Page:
Tourist arrivals have decreased by 1.2% for the first quarter of 2019 compared to the same period of 2018. This underperformance is particularly observed in arrivals by air (down by 4.5%). Statistics are there to show that the first three months of the year have always been historically better than the second quarter. This is an indisputable fact.
Is it some sort of selfcomplacency and the past success of our tourism (which is no guarantee of a future success) that have made some believe the world tourism scene would be an easy ride rather than a tougher and tougher drive? In fact, more and more hungry competitors and emerging destinations are around to bite our market share. The winners are countries which remain attuned to changes in market trends and consumer demands; the losers are those which do not adopt aggressive and well targeted marketing strategies.
Are our policymakers taking full account of the quality side of tourism whereby an increasing number of environmentally conscious visitors prefer green and cultural tourism products? Why is it that Mauritius is absent from the list of top 100 World’s Sustainable Destinations released in March this year?
In April 2017, Government organised les “Assises du Tourisme’’, which came out with some good proposals like the need for the rejuvenation of Destination Mauritius. Most of the sub committees which brain stormed were chaired by very competent senior officers of the Ministry of Tourism (MoT) with active participation of tourism stakeholders.
Two years have lapsed. It would be interesting to know whether any policy measures have been initiated by Minister Gayan and if there has been any follow-up on the proposals made at the same “Assises du Tourisme’’.
One of the things urgently needed is effective consensus building with tourism professionals who are out there and know the trade in order to spare us such “catastrophe” as the famous air Corridor. More wisdom from self-proclaimed experts in aviation would have saved the country considerable resources and energy.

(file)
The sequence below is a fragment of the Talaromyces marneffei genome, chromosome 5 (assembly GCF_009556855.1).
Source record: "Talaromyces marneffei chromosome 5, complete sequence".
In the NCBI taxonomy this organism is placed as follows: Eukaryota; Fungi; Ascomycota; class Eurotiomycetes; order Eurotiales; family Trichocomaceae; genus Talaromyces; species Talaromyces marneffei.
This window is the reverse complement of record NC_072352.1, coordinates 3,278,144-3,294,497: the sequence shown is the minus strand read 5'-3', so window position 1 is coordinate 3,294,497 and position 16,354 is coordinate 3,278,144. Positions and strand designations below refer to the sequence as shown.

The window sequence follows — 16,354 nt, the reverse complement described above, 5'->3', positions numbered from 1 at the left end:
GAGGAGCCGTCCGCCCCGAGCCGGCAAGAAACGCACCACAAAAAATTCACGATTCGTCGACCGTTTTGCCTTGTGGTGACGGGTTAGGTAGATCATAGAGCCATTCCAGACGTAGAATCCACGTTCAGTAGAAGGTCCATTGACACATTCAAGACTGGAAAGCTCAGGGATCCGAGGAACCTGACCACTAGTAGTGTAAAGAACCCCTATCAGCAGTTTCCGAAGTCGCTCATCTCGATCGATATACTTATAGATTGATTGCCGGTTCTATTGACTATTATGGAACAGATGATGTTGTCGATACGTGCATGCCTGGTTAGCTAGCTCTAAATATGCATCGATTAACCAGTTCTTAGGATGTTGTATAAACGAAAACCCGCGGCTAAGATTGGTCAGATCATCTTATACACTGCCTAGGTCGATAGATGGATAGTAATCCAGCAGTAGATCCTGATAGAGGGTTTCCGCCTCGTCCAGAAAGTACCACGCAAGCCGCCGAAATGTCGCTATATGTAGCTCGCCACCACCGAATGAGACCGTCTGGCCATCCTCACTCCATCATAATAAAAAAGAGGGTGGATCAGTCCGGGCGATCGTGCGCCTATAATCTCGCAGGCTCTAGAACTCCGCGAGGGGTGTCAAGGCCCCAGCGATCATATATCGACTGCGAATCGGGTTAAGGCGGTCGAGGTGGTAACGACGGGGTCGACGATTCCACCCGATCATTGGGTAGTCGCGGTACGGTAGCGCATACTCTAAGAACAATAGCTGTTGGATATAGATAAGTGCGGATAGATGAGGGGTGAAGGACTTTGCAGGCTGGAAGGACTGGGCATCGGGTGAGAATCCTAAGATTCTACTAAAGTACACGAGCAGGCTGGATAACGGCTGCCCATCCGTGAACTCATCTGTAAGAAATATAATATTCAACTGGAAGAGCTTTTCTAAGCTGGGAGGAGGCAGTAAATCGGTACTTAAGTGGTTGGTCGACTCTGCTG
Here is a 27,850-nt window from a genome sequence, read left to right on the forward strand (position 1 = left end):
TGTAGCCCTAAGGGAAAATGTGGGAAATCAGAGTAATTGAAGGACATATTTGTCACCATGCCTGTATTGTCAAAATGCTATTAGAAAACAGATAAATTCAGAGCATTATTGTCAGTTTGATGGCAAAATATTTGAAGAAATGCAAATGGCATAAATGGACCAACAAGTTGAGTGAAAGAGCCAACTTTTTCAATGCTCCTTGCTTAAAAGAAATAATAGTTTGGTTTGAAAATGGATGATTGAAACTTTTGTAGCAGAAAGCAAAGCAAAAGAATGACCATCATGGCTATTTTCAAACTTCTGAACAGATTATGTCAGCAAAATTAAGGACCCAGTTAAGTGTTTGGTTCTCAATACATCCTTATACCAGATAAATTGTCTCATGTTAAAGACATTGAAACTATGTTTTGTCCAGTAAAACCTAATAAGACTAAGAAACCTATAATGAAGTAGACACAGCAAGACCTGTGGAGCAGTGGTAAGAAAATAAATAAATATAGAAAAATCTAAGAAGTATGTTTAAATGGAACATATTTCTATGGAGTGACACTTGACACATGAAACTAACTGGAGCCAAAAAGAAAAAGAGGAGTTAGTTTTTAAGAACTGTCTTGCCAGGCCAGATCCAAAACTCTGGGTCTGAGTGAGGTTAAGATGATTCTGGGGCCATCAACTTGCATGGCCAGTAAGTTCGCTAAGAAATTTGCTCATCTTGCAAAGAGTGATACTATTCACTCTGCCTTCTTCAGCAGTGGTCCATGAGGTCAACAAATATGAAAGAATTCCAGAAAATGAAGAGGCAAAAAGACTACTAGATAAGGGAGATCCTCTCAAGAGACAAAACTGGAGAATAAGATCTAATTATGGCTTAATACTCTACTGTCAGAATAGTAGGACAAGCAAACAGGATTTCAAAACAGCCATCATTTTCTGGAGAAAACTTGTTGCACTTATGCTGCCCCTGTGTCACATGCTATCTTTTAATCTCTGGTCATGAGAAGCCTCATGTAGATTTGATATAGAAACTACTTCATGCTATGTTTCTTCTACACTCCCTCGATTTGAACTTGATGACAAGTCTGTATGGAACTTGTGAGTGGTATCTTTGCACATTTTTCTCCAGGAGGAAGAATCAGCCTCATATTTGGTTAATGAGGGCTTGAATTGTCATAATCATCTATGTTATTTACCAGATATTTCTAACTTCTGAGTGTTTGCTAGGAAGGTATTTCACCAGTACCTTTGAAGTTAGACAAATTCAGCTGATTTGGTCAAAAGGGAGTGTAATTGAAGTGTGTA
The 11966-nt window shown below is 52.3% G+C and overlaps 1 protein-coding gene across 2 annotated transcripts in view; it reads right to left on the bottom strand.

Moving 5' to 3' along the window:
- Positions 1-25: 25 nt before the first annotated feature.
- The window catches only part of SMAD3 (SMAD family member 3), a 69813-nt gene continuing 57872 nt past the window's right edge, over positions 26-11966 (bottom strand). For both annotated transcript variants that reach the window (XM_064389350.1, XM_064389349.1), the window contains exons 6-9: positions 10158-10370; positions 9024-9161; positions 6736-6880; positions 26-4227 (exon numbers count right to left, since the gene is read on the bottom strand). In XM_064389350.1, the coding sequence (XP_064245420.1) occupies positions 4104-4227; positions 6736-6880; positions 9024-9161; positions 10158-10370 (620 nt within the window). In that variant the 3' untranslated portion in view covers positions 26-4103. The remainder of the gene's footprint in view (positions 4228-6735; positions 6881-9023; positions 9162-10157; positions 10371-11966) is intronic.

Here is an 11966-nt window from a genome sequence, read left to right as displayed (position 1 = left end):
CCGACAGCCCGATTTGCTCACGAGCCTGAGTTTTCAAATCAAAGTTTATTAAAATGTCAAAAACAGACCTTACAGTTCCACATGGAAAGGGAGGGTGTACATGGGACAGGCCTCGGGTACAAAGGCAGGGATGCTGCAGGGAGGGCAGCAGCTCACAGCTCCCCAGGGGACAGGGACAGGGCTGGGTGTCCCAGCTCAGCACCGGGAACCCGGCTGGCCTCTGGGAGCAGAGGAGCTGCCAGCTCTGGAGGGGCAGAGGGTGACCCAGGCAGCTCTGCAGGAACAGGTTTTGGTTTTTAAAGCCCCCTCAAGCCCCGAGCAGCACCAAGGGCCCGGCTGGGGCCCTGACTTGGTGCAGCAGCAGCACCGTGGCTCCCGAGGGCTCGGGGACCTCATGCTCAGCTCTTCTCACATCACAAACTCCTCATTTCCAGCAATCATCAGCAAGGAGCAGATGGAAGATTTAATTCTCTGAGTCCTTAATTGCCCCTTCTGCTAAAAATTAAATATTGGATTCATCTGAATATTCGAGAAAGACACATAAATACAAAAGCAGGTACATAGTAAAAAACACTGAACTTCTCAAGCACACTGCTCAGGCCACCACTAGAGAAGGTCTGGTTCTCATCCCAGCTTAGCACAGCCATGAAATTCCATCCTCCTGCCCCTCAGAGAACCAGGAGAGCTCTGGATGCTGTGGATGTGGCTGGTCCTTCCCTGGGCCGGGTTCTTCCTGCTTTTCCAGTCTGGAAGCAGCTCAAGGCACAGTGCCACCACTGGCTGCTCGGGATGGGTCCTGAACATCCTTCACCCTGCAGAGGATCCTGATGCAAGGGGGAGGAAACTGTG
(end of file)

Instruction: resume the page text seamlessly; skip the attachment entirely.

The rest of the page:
I hold no brief for Air Mauritius (MK) which may have real deficiencies and needs to improve its efficiency and management, but the Minister of Tourism needs to have a serious look at his own house more especially the performance of its marketing arm, the Mauritius Tourism Promotion Authority (MTPA) and its overseas representatives.
I am proud to have set up the MTPA with an innovative governance structure consisting of a Board of Directors with half of its representatives being tourism stakeholders. The national airline had a seat on the Board. The Executive Director and overseas representatives were all employed on performance based contracts, monitored by Key Performance Indicators. Unfortunately, this is no more the case.
The composition of the board as set out above ensured a privileged line of communication not only between MK and MoT but with other operators of the sector. Today, MK, our flag bearer, is no more a full member of the Board of the MTPA. And surprisingly, Minister Gayan has recently voiced his frustration for not being able to have regular and frequent exchanges with the Top Management of MK.
Who is to blame for this serious breakdown of communications? Anil Gayan is holding the national airline responsible (or rather has pinpointed MK as the culprit) for the bad performance in tourist arrivals. As a matter of fact, all main source markets are underperforming. Airlines have overall carried fewer tourists with MK reporting a load factor of 79% in 2018 (1.7 million seats offered), roughly the same as in 2017. Moreover, new carriers have systematically brought additional capacity. It means that the problem is somewhere else because there is indeed no shortage of seat capacity currently.
Quite surprisingly, Anil Gayan has started advocating an “open sky policy”. It is not sure whether before going public he has discussed this important subject of air access policy with the Minister of External Communications who happens to be the Prime Minister. Mauritius has Bilateral Air Services Agreements (BASA) with some 40 countries. These BASA provide for the following by the respective contracting states: designation of airlines, flight frequencies, capacity entitlements, etc. Minister Gayan should be aware of this framework.
On this matter of open sky policy, it is worth noting that in several countries including some friendly island states, the adoption of such a measure has resulted in the collapse of their national carrier. Is this what we want in Mauritius?